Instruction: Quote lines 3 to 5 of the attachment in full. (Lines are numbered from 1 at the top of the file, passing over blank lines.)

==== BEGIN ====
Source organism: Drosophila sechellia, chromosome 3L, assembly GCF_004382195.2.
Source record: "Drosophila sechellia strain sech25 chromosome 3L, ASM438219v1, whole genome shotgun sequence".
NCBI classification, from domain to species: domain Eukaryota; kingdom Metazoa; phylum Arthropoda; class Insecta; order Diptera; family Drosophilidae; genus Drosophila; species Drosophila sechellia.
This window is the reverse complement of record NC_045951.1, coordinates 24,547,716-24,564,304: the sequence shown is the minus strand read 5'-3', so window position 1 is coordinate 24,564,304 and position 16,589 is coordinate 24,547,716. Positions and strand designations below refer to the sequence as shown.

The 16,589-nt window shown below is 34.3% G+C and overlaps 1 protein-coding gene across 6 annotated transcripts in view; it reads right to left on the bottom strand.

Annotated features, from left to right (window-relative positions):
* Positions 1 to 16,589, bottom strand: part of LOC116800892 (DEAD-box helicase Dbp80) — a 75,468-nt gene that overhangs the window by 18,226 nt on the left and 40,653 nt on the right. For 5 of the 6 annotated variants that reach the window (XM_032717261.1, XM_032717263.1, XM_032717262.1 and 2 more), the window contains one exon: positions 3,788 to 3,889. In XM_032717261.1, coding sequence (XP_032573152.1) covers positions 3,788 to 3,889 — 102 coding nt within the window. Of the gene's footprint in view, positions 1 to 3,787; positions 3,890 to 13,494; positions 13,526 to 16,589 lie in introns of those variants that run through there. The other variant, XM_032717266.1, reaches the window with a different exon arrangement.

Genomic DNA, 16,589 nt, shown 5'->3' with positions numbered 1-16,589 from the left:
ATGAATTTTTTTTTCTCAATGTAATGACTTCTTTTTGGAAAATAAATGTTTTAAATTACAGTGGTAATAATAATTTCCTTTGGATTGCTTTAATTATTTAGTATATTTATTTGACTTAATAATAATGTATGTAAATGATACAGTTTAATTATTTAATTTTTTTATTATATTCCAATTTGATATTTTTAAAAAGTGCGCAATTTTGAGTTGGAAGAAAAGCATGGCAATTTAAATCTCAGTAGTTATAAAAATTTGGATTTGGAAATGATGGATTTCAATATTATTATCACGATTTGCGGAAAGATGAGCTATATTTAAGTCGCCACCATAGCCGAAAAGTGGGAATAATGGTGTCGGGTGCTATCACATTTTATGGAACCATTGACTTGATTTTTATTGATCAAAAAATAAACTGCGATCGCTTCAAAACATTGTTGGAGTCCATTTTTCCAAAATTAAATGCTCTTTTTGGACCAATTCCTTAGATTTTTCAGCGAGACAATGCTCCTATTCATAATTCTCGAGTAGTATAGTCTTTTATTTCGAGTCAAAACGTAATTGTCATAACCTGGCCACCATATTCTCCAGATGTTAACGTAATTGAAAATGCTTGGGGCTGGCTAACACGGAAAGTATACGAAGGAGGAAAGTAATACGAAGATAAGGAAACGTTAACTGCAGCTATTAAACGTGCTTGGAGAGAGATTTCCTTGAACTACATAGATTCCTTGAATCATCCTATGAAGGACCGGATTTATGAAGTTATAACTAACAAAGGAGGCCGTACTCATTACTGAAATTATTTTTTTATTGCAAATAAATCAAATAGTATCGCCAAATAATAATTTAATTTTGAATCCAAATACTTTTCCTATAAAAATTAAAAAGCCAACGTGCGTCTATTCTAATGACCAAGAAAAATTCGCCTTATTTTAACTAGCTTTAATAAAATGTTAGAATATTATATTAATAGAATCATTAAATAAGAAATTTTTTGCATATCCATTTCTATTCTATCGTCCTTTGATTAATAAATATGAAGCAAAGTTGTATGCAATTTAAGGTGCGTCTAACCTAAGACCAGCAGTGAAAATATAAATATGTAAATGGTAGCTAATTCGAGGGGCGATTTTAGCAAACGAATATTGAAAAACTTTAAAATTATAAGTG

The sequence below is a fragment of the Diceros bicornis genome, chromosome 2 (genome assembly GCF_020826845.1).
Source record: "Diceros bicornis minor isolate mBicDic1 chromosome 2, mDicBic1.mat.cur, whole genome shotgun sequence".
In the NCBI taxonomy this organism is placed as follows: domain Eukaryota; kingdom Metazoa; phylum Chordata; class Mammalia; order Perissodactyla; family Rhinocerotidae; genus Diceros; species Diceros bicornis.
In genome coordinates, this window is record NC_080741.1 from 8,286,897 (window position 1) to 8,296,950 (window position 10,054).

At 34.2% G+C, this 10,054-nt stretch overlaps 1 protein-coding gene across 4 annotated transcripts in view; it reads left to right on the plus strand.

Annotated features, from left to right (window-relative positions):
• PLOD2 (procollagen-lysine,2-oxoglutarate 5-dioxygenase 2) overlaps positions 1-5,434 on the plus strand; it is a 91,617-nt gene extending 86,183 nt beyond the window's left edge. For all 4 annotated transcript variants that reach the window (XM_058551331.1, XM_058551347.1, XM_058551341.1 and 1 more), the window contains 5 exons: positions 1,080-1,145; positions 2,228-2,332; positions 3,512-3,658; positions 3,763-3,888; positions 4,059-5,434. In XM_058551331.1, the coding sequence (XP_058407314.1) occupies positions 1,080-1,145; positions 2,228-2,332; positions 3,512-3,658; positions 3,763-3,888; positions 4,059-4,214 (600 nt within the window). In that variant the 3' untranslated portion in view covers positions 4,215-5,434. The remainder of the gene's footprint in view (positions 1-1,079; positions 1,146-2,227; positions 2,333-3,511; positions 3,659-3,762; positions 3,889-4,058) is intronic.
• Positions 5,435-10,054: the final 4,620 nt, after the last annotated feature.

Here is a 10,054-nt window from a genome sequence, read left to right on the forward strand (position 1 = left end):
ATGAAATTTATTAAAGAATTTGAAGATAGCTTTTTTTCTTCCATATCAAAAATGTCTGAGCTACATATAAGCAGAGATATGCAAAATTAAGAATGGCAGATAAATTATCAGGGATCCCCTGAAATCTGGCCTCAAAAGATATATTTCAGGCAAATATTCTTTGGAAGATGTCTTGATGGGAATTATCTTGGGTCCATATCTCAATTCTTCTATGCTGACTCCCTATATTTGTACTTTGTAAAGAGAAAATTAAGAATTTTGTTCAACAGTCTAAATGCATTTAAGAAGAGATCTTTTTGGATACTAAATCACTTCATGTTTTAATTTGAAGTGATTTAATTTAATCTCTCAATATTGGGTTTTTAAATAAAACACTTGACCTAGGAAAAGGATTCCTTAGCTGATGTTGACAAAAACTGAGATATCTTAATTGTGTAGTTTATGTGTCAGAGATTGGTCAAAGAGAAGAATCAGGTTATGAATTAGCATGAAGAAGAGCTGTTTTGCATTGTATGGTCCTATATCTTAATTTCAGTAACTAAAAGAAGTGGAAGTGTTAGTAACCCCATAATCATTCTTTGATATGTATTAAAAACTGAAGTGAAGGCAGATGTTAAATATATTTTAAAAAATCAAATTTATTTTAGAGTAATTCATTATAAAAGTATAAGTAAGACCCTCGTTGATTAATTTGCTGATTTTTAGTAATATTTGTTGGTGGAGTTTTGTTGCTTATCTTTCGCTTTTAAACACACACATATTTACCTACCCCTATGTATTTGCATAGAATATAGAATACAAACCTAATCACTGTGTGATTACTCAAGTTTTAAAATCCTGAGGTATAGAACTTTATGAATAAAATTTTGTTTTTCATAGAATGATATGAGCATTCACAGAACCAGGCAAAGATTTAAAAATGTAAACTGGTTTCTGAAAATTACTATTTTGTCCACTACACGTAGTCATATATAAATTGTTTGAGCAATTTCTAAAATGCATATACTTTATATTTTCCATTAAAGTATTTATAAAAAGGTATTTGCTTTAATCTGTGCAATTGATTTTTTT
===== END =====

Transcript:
NCBI classification, from domain to species: domain Eukaryota; kingdom Metazoa; phylum Arthropoda; class Insecta; order Diptera; family Drosophilidae; genus Drosophila; species Drosophila sechellia.
This window is the reverse complement of record NC_045951.1, coordinates 24,547,716-24,564,304: the sequence shown is the minus strand read 5'-3', so window position 1 is coordinate 24,564,304 and position 16,589 is coordinate 24,547,716. Positions and strand designations below refer to the sequence as shown.

The 16,589-nt window shown below is 34.3% G+C and overlaps 1 protein-coding gene across 6 annotated transcripts in view; it reads right to left on the bottom strand.